Earlier this week Attorney General Eric Holder said he understands why many black Americans do not trust police. Holder made those remarks during a visit to the St. Louis suburb overwhelmed by weeks of protests since the Aug. 9 shooting of Michael Brown.

The events in Ferguson have triggered a national discussion on the public's trust of law enforcement that's being echoed in Southeast Texas.

"When they see a police officer in their rear view mirror they're more frightened than protected," community activist Alonna Francis said. "That's how the community here is starting to feel; they're doing more harm."

Port Arthur PD Detective Marcelo Molfino said sometimes force is necessary in order to control a situation.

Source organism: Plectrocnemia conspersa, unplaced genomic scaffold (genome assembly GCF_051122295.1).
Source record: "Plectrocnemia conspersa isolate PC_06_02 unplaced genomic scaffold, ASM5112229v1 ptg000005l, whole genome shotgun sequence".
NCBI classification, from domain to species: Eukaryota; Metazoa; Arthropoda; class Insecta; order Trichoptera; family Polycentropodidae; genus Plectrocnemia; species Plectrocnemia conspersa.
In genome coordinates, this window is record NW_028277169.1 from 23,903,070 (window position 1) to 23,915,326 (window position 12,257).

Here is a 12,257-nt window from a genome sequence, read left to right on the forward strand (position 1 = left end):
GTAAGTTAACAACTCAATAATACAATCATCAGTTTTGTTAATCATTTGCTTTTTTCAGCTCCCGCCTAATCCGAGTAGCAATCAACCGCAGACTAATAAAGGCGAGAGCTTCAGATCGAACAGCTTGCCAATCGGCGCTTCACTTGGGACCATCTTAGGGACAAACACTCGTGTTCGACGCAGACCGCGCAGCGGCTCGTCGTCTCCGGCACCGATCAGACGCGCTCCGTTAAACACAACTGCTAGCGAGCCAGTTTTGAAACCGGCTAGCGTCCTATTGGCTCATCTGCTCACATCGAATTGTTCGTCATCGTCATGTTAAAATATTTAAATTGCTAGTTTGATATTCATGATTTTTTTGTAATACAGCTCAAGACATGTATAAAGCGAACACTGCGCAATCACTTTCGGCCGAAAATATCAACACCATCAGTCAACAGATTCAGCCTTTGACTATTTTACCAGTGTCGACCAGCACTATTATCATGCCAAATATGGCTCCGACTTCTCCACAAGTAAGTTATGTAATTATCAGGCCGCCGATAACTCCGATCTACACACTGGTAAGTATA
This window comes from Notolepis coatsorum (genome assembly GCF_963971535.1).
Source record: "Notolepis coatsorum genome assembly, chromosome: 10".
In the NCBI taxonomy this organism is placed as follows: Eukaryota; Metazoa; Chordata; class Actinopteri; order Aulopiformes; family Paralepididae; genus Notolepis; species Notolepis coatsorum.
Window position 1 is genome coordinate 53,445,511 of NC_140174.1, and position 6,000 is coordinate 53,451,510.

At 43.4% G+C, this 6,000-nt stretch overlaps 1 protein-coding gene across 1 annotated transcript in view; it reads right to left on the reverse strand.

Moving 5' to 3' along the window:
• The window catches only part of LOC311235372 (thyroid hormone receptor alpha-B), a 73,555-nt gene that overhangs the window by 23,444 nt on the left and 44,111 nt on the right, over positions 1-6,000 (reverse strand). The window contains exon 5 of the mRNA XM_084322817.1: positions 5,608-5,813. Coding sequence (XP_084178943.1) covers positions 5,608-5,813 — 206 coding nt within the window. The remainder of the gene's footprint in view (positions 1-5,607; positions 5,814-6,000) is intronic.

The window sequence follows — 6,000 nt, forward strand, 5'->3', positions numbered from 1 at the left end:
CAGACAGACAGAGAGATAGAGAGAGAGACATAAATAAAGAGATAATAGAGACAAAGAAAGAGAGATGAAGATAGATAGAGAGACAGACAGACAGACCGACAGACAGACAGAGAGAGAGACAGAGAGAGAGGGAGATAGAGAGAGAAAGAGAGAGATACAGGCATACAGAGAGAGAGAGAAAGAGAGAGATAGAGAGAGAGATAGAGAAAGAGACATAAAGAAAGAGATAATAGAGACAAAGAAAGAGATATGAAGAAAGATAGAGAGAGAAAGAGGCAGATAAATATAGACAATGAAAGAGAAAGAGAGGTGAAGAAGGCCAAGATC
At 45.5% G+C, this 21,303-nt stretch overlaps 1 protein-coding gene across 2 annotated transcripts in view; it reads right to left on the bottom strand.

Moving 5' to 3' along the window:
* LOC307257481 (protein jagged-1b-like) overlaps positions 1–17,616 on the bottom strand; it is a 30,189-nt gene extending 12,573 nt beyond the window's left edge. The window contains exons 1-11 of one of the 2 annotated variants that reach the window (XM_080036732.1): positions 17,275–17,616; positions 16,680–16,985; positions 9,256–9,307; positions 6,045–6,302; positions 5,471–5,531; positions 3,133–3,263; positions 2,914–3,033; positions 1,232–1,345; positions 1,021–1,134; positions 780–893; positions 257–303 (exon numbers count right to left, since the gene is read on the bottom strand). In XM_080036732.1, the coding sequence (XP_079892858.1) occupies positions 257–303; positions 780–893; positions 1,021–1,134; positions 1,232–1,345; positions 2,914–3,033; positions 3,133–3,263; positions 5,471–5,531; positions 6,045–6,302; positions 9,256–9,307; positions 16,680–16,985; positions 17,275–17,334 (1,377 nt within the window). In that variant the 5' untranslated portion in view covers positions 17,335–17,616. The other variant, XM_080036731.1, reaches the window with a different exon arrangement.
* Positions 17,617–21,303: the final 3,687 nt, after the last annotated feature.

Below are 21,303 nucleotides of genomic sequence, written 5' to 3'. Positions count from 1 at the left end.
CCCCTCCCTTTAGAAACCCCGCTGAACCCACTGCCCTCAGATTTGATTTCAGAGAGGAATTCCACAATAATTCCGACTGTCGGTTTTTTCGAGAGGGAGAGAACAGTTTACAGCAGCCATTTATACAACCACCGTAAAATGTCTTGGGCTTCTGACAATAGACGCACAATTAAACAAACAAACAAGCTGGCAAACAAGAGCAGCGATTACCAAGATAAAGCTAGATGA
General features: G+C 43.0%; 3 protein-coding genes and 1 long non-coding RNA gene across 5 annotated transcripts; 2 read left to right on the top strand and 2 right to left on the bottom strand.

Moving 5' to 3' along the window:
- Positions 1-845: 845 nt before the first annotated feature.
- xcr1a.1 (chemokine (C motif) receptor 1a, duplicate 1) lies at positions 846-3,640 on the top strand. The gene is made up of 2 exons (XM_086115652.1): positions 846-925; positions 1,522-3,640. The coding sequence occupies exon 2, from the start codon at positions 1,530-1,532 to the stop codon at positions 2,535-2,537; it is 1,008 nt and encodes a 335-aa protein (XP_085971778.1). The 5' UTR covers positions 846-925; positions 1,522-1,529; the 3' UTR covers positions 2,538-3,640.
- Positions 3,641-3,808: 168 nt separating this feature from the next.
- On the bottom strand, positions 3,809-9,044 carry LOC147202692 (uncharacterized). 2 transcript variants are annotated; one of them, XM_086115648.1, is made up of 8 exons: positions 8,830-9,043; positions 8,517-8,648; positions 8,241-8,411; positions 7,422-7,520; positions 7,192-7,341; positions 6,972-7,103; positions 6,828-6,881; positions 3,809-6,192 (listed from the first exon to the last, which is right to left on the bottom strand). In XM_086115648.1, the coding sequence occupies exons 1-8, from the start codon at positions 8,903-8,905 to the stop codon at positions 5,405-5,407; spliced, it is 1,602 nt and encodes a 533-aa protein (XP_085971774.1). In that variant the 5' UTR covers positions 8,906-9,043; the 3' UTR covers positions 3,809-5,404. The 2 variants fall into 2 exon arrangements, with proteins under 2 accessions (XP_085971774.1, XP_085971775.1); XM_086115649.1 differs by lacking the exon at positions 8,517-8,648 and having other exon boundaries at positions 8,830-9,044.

"We're trained to meet a level of force one level higher so that we can take care of the people we're trying to protect," Molfino said, " but you show the officer your hands and the situation will de-escalate quickly."

Molfino said officers are taught in defense training to enforce a "21-foot rule," which states, in the time it takes an officer to recognize a threat and draw his firearm a subject charging at the officer with a weapon can cover a distance of 21 feet.

According to Molfino that training is especially necessary these days, since so many officers are worried about being judged that they're hesitant to use force. Molfino said this may lead to more officers putting themselves in deadly situations.

Despite the bad rap of law enforcement Molfino said at the end of the day cops are just people too.

"We're officers not super heroes," he said. "We hurt, we bleed and our goal is to go home at night."

When it comes to citizens taking videos or recording officers Molfino said it's your right to do so, but he said recording officers is a fine line, since they don't want anyone to place themselves in danger or cause problems with the situation.